MALLOY: Well, there's evidence that he was mentally disabled by the acts that he committed. One doesn't shoot their mother --

CROWLEY: Sure. But nothing behind that that you're finding in the investigation thus far?

MALLOY: There are -- as has been attested to already by family members and others in the newspapers, this was a troubled individual.

CROWLEY: OK. And as far as the guns are concerned, do they come out of the home? Is that where they -- were they secured in the home?

MALLOY: Yes, that's our belief.

CROWLEY: OK. So let me move you on to your role now. There always comes this point where the investigation is ongoing. This incredible grief these families must be and are suffering is going on. What do you do now?

MALLOY: You know, Candy, I was with the vast majority of the families Friday morning, and ultimately I had to break it to all of the folks who were assembled at the firehouse that their children or their loved one, in the case of the adults, were not coming home. And that's an exercise that I will live with for the rest of my life. It's not something you're prepared for, and you go on.


MALLOY: But, you know, listen, I'm the governor of the state of Connecticut. We have a job to do. We have to protect people. We have to help people recover. We have to move on and get children back to school as quickly as possible in the broader system and hopefully these children at this school back to school -- a school as quickly as possible.

CROWLEY: OK. To make sure I understood you correctly, you're the one that initially had to tell the families gathered in that room what many of them feared or since some of them might have already known at a very gut level, you were the one that finalized for them?


CROWLEY: Tell me about that moment.

MALLOY: It's a very difficult thing to do. You know, these parents had been gathered for a number of hours clinging to hope. News reports were swirling around them outside the building. And someone had to decide how to handle that situation.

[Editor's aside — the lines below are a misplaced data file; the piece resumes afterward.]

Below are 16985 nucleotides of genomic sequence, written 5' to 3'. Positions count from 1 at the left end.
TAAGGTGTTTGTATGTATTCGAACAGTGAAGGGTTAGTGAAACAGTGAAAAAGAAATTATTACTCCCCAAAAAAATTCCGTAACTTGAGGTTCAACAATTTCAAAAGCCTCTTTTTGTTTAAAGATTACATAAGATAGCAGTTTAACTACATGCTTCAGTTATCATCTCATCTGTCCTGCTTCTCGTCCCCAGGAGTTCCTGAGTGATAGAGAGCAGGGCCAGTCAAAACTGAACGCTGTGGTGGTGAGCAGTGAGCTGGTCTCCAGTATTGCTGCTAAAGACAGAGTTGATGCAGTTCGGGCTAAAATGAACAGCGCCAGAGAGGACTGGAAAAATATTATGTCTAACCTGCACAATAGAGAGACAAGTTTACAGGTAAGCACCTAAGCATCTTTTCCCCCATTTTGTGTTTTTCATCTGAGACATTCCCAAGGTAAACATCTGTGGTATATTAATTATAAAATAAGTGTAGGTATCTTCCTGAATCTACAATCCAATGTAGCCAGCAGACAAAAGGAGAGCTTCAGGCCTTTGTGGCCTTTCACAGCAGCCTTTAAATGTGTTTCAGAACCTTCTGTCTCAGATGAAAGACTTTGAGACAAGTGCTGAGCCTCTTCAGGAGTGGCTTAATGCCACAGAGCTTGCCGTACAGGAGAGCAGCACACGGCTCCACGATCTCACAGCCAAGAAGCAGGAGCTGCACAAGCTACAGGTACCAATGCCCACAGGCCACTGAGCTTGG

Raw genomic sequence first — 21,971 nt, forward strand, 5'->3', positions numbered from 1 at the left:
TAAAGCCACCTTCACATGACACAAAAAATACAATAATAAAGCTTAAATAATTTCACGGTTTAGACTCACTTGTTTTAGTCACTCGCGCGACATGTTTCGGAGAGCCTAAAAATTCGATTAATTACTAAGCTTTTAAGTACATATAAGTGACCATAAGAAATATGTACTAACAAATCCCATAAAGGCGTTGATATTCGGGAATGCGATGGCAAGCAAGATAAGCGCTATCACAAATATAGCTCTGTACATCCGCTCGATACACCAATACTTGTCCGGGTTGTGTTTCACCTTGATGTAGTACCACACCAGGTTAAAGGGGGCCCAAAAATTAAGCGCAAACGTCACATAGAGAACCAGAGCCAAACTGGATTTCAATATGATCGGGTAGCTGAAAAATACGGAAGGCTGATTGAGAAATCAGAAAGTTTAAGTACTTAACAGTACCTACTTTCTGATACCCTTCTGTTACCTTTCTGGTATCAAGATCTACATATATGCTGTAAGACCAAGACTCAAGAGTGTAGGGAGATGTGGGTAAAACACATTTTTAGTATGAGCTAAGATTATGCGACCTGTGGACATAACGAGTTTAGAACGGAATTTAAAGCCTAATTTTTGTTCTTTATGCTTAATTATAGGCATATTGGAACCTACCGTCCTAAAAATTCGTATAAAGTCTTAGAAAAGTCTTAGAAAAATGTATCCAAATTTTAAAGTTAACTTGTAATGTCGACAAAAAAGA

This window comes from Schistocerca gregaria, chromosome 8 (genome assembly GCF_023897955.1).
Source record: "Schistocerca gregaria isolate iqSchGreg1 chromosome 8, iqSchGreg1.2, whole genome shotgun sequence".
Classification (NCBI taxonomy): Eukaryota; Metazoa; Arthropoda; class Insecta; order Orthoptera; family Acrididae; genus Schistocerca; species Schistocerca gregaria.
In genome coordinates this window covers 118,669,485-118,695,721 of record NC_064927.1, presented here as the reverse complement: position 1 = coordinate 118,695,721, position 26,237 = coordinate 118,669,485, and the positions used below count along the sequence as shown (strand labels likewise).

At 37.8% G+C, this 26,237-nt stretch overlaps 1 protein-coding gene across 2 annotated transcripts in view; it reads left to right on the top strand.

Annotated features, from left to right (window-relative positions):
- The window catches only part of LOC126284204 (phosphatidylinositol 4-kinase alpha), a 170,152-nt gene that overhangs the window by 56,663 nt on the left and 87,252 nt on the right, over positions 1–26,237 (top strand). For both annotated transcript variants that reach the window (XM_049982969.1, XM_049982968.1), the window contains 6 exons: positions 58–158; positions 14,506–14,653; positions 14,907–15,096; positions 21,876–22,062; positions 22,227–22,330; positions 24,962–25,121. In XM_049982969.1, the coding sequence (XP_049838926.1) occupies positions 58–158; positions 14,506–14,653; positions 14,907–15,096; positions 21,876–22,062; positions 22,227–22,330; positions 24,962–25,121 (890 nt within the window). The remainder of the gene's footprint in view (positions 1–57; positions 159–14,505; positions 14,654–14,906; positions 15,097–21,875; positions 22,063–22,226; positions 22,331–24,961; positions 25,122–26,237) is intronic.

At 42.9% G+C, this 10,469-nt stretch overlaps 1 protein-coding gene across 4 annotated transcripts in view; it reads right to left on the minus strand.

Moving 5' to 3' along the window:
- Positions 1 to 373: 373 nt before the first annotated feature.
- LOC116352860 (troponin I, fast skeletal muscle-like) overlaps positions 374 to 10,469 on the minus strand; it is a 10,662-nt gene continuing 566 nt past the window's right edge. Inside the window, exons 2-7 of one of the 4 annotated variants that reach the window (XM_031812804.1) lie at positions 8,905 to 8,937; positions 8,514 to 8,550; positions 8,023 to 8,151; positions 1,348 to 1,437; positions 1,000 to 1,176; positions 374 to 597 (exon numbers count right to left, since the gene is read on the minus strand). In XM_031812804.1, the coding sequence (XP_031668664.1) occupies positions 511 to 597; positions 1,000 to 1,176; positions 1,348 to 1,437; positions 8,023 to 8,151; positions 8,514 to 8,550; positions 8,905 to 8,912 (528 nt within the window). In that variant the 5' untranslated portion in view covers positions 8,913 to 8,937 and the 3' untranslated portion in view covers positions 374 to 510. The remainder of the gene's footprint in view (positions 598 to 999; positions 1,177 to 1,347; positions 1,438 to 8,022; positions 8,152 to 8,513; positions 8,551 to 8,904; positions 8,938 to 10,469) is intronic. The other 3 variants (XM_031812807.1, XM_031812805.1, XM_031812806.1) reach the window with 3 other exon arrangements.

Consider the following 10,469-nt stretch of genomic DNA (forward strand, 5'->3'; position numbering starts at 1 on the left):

And ultimately it fell upon me to do that. And you know, you can never be prepared for that. To tell 18 or 20 folks or actually families that their loved one would not be returning to them, that day or in the future, is a tough assignment.

CROWLEY: Governor, I want to thank you for your time this morning.

MALLOY: Thank you.

CROWLEY: Up next, reaching out from the Oval Office to help a nation mourn.



CROWLEY: This evening the president will be in Newtown to meet privately with families of the victims and to speak at a public interfaith vigil. The need for a president to put words to a collective grief is a familiar part of the rhythm of tragedies that tear open the soul of this nation.


UNIDENTIFIED MALE: Challenger now heading downrange.

RONALD REAGAN, FORMER PRESIDENT OF THE UNITED STATES: The crew of the space shuttle Challenger honored us for the manner in which they lived their lives. We will never forget them nor the last time we saw them this morning, as they prepared for their journey and waved goodbye and slipped the surly bonds of Earth to touch the face of God.

BILL CLINTON, FORMER PRESIDENT OF THE UNITED STATES: Let us let our own children know that we will stand against the forces of fear. When there is talk of hatred, let us stand up and talk against it. When there is talk of violence, let us stand up and talk against it.

In the face of death, let us honor life.

You got to help us here. Take care of yourselves and your families first. Take care of the school next. But remember you can help America heal and in so doing you will speed the process of healing for yourselves.

GEORGE W. BUSH, FORMER PRESIDENT OF THE UNITED STATES: The pictures of airplanes flying into buildings, fires burning, huge structures collapsing, have filled us with disbelief, terrible sadness and a quiet, unyielding anger. These acts of mass murder were intended to frighten our nation into chaos and retreat, but they have failed. Our country is strong.

BARACK OBAMA, PRESIDENT OF THE UNITED STATES: Those who died here, those who saved lives here, they helped me believe. We may not be able to stop all evil in the world, but I know that how we treat one another, that's entirely up to us.


OBAMA: And I believe that, for all our imperfections, we are full of decency and goodness and that the forces that divide us are not as strong as those that unite us.